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No-Fault Divorce: Blame game comes to an end


On April 6, separating spouses will be able to apply for a divorce without the need to prove that one party is at fault for the breakdown of their marriage.

The introduction of no-fault divorce is imminent: as of 6 April 2022, the blame game will come to an end and separating spouses will be able to apply for a divorce without the need to prove that one party is at fault for the breakdown of their marriage.

Many legal professionals have long felt that the current law is out of date and not in keeping with changed societal attitudes towards marriage and divorce; and, thanks to the well-publicised case of Owens and Owens in 2018, in which the unhappy Mrs Owens was unable to divorce her husband as his behaviour was deemed not quite unreasonable enough, the state of the current law was brought to the attention of the wider public and Parliament as well.

The need to apportion blame often leads to tensions being raised at the very start of what can be a long and difficult journey for a separating couple, a fact the Supreme Court remarked on in its judgment in Owens.

The introduction of no-fault divorce means that while the sole ground for divorce will remain the irretrievable breakdown of the marriage, this will now be proved by the making of a statement to that effect rather than one party needing to cite the unreasonable behaviour or adultery of the other (which they needed to do unless they were prepared to wait for a minimum period of two years from their separation).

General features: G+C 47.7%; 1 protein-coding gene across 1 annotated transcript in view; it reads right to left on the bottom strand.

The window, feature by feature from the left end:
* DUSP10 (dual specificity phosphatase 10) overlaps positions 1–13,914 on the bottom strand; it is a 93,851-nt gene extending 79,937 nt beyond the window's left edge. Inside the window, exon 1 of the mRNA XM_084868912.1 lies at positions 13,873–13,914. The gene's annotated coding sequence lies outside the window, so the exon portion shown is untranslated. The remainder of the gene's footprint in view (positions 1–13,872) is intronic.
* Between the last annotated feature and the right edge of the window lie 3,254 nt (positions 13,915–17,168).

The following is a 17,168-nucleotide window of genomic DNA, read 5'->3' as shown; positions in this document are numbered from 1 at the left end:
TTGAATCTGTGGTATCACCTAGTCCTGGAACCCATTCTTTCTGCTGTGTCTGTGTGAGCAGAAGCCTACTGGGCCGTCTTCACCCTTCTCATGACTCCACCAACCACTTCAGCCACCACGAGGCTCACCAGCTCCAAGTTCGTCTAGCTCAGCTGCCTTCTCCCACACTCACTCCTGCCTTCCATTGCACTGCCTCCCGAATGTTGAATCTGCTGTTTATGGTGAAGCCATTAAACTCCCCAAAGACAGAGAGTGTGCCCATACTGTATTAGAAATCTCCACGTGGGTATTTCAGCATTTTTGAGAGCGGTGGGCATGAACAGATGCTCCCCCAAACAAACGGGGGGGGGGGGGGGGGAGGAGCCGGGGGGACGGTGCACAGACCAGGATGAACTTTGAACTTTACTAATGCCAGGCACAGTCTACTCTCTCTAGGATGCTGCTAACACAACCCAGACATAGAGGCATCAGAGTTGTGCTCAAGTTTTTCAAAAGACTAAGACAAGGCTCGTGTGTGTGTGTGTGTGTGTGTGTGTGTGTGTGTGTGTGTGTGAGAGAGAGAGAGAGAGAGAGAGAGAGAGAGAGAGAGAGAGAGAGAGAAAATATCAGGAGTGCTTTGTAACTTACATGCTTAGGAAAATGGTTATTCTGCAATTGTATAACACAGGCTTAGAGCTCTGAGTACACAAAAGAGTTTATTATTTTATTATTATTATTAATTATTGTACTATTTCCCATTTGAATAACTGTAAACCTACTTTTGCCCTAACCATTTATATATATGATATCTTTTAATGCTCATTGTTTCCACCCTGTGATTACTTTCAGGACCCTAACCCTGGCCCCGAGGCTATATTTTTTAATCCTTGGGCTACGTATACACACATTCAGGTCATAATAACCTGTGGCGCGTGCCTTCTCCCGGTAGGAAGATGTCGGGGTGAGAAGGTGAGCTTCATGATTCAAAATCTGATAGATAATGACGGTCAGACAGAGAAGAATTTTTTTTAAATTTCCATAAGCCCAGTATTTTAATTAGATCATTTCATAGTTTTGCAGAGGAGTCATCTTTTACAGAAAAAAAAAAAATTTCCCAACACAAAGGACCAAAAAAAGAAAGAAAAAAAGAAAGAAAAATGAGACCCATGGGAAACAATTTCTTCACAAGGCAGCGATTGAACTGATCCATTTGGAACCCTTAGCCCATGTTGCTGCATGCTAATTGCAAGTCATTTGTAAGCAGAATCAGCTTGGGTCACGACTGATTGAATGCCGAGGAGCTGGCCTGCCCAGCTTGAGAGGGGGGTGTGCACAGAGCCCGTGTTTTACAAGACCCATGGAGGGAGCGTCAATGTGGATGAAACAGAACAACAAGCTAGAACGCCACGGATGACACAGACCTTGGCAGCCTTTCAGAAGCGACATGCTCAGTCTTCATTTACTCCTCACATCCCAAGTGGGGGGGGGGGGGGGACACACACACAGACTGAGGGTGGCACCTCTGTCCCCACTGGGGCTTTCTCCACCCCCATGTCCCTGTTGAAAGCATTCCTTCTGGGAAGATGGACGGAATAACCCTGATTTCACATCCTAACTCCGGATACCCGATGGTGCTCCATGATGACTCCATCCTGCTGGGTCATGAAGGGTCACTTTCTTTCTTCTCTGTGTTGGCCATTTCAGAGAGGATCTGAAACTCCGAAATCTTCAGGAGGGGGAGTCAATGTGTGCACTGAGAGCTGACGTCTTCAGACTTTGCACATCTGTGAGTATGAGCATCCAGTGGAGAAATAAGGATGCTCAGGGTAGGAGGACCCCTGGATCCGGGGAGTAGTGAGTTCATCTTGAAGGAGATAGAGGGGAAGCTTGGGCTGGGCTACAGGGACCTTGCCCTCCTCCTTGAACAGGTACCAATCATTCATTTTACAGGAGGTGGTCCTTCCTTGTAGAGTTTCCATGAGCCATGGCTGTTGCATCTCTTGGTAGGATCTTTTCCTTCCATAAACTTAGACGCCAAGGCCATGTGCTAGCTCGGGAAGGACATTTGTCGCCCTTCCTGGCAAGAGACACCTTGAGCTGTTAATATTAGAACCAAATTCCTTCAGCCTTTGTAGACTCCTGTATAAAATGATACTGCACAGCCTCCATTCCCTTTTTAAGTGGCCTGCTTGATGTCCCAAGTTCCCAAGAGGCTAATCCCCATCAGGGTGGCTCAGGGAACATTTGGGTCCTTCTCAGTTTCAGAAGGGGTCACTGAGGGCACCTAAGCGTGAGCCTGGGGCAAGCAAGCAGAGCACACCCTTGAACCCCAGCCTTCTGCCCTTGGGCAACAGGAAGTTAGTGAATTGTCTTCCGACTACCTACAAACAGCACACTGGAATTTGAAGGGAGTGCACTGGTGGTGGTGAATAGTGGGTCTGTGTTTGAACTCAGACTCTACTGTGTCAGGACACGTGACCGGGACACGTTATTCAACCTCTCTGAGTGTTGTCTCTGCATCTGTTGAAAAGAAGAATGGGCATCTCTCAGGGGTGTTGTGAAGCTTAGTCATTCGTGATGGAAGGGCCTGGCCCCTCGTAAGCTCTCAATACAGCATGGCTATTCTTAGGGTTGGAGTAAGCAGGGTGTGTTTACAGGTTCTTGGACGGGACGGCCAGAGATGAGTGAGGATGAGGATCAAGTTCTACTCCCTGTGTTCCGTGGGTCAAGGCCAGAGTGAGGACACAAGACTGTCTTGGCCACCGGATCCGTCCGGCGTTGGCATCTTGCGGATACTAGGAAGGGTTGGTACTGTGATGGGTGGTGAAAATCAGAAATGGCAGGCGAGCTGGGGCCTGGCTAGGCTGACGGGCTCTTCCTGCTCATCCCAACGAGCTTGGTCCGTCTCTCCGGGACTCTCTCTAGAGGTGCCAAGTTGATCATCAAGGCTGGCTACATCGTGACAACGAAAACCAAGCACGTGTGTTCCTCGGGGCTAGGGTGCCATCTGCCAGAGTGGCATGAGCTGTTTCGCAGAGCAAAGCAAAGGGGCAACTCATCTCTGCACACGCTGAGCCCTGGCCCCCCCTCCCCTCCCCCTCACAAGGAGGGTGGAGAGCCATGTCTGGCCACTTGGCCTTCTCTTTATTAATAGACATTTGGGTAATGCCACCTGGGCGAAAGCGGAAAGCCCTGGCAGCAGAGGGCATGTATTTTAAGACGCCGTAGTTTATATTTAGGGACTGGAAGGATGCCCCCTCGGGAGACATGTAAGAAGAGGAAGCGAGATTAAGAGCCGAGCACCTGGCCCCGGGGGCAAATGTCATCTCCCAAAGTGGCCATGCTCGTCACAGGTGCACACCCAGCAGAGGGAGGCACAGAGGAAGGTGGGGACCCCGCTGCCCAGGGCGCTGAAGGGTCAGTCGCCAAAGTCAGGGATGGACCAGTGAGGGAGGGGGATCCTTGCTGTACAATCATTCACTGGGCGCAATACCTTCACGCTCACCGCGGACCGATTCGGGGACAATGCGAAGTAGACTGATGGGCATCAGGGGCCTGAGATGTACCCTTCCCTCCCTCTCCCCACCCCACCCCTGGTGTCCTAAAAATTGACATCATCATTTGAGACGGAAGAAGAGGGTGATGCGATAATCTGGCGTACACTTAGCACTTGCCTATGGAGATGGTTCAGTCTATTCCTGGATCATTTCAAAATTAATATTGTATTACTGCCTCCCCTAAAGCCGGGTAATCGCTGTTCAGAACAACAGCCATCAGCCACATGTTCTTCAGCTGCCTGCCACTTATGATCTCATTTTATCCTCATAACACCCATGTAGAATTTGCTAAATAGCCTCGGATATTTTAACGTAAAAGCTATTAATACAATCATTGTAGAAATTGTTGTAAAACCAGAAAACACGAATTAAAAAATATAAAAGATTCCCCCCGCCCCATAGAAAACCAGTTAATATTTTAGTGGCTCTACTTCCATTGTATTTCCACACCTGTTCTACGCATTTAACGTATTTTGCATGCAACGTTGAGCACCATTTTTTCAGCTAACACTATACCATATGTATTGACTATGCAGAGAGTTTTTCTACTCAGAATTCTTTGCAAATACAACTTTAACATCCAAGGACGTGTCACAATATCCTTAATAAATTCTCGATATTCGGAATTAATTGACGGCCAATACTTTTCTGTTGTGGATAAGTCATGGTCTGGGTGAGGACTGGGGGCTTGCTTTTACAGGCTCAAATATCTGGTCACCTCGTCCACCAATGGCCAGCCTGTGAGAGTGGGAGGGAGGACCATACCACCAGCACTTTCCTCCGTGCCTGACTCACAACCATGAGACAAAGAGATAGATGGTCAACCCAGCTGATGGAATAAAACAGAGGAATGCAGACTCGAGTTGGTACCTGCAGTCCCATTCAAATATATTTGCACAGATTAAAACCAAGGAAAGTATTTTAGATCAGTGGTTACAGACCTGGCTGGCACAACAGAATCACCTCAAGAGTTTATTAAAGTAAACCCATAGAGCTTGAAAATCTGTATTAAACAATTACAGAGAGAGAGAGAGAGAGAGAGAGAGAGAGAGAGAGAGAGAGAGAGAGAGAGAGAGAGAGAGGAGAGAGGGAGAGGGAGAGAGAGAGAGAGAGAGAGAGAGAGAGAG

Heralded as the biggest shake up to divorce laws in 50 years, the Divorce, Dissolution and Separation Act does more than just remove the concept of fault from a divorce. We take a look at what else has changed below:


1.    Modernised language

Rather than a party ‘petitioning’ for divorce, with decrees nisi and absolute being granted, the language of divorce is going to be brought into the 21st century. Parties will now ‘apply’ for divorce and be granted first a conditional, and then a final order.

2.    Ability to apply jointly

One or both parties jointly will be able to make the application for divorce. Meaning that a couple who remain on good terms, and who wish to undertake the process as equals (rather than as applicant and respondent), can apply together.

3.    Served by email

The default position will now be that the application for divorce will be served on the respondent by the court, and by email. This ties in with the big push we have seen in the last few years to move the procedure online.

To try to prevent fraud, there will be a two-step process whereby a ‘postal notice’ will also be sent to the respondent’s address informing them that they have been served with an application for divorce by email, which will hopefully provide a safety-net of sorts.

4.    Timing

It will now take around 6 months to complete the divorce process, with at least 20 weeks between the issue of the application to the conditional order, and a further 6 weeks between the conditional and final orders. In practice, where spouses also need to resolve their finances, the process will likely take longer.

5.    No more defended divorces

A respondent will still be able to dispute a divorce, but only on very limited grounds relating to the validity of their marriage or the jurisdiction of the court to deal with the divorce.

This article has appeared in Sussex Living Magazine.

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